I spent most of summer in an oven. All through December and January, there were a handful of days under 40 degrees. The birds stopped singing for two weeks as we had our longest string of days over 40. Alice Springs broke it’s heat record in December – 45.6 degrees.
Through the summer I witnessed how climate change ratchets up the level of privilege required to keep safe, and the violence that protecting this privilege entails.
My friends and I were comfortable enough in our air conditioned houses with pools. There were many who were not as fortunate. The library and shopping centers were full of people, and those not admitted remained outside. Those without cars walked the streets during the day, and those without houses did the same through the heat of the night. Summer in Alice Springs always intensifies inequities, and then, there were the riots.
Alice Springs prison was at double capacity, some 650 people in a space for 350. One hot night, three days before Christmas, people were herded into cells with tear gas, after being refused cordial and cold ice. With the extractor fans broken, there was no air circulation; the prison has no air conditioning (or heating). Sixteen people were being kept in cells meant to house eight. There are reports that it was 50C inside. I cannot imagine the horror of that night, or the days and nights since. I have no idea how those people survive.
The most disturbing reflection of the riots is that this is the way it has always been. Climate change is just making it worse. The culture that pays people to spray people with poison gas in order to force them back into a sweltering overcrowded cell, is the same culture that brought violence to a peaceful people in a peaceful land. It is a culture of inhumanity, and through participation or complicity, we become less than human.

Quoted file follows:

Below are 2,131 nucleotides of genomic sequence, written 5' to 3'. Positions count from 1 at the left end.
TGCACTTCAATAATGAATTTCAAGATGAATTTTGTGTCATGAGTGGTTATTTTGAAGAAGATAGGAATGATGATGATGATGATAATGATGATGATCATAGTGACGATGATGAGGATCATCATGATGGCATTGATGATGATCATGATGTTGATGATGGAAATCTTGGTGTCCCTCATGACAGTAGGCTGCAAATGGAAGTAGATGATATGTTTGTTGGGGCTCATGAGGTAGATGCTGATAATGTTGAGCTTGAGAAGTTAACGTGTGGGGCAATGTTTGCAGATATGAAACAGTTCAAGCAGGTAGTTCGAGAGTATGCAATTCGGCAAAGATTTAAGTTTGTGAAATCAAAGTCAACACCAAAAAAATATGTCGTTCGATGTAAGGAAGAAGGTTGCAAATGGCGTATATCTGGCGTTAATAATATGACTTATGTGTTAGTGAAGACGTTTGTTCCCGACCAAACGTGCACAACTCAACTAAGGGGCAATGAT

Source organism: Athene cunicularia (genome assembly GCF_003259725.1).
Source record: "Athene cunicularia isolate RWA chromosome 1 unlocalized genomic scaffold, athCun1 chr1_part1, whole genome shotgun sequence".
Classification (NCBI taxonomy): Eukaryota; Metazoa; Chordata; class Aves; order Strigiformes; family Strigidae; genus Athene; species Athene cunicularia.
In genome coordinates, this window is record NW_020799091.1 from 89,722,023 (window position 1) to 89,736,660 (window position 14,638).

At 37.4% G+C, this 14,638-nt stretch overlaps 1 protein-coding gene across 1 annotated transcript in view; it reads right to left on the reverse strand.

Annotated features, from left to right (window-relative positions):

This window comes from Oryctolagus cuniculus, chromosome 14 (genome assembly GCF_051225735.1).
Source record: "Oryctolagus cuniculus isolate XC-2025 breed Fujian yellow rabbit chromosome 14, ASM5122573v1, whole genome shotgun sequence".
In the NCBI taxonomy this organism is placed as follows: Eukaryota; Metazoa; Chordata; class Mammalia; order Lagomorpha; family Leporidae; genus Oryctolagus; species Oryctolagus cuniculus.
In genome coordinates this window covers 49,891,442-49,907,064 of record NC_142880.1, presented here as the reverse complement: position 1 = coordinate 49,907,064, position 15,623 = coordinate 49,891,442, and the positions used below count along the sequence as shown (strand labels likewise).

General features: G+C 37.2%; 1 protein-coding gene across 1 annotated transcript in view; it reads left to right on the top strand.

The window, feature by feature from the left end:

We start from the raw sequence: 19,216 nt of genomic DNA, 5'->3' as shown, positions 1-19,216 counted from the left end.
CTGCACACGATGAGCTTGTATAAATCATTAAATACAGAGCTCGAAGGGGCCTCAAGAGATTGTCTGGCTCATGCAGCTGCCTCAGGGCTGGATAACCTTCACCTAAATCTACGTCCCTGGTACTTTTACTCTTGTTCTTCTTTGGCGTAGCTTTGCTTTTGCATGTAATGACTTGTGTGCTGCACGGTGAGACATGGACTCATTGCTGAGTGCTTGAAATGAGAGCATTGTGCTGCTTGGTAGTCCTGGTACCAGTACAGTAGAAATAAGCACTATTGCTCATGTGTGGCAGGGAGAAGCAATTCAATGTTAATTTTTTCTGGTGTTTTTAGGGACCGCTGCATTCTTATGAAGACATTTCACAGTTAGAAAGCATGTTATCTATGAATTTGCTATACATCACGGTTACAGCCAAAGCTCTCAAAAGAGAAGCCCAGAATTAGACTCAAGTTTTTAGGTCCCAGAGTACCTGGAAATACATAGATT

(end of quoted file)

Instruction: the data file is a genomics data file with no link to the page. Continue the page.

This summary and suite of poems was produced from field notes written in Mparntwe/Alice Springs during the summer of 2019.
Notes from a Heatwave
Mparntwe/Alice Springs 25/12/18 – 4/1/19
Above forty degrees
of life cease.
There is a low. Clouds
blow in from the west. That’s our rain
we sing to the sky.
All the nests are abandoned.
The pea chick dies
in my hands.
Cells overflow with sweat
and men. There are riots
The desert yawns
into the heat. In the morning
the clouds are gone.
Published in the Australian Poetry Anthology Vol. 7 2019
50 Degrees of Separation
Alice Springs Prison, December 29, 2018
The call comes.
There will be more riots.
Security is beefed up, bolstered.
So many prisoners in one room.
Crammed together. The extraction
fans were broken.
Attempts to negotiate failed.
Chemical spray was used
in accordance with standard procedures.
No injuries were sustained.
An investigation commences.
Nothing has changed.
Source: Hayman, Rani, and Matt Garrick. “Call for Air-Conditioners in Cells after Outback Heatwave Triggers Prison Riot.” Text. ABC News, December 31, 2018. https://www.abc.net.au/news/2018-12-31/union-calls-for-alice-springs-prison-air-conditioning-after-riot/10675502.
Published in Rabbit Journal of Non Fiction Poetry Issue 27: tense
An Intimate Erasure
For the Spectacled Flying Fox and the Murray Cod
The numbers are
impenetrable. They never show
mass graves on the news
for animals. Only barrows
of bodies, and farmers holding
back tears and spew.
Now everything beautiful
is painful. How do you grieve
so much death in a day?
A memory of country within
a memory of selves
This research takes place on the unceded sovereign lands of the Arrernte and Larrakia people.
I pay respect to their elders, past, present and emerging, and the continued resistance and resilience of all First Nation’s people.
Always was, always will be, Aboriginal Land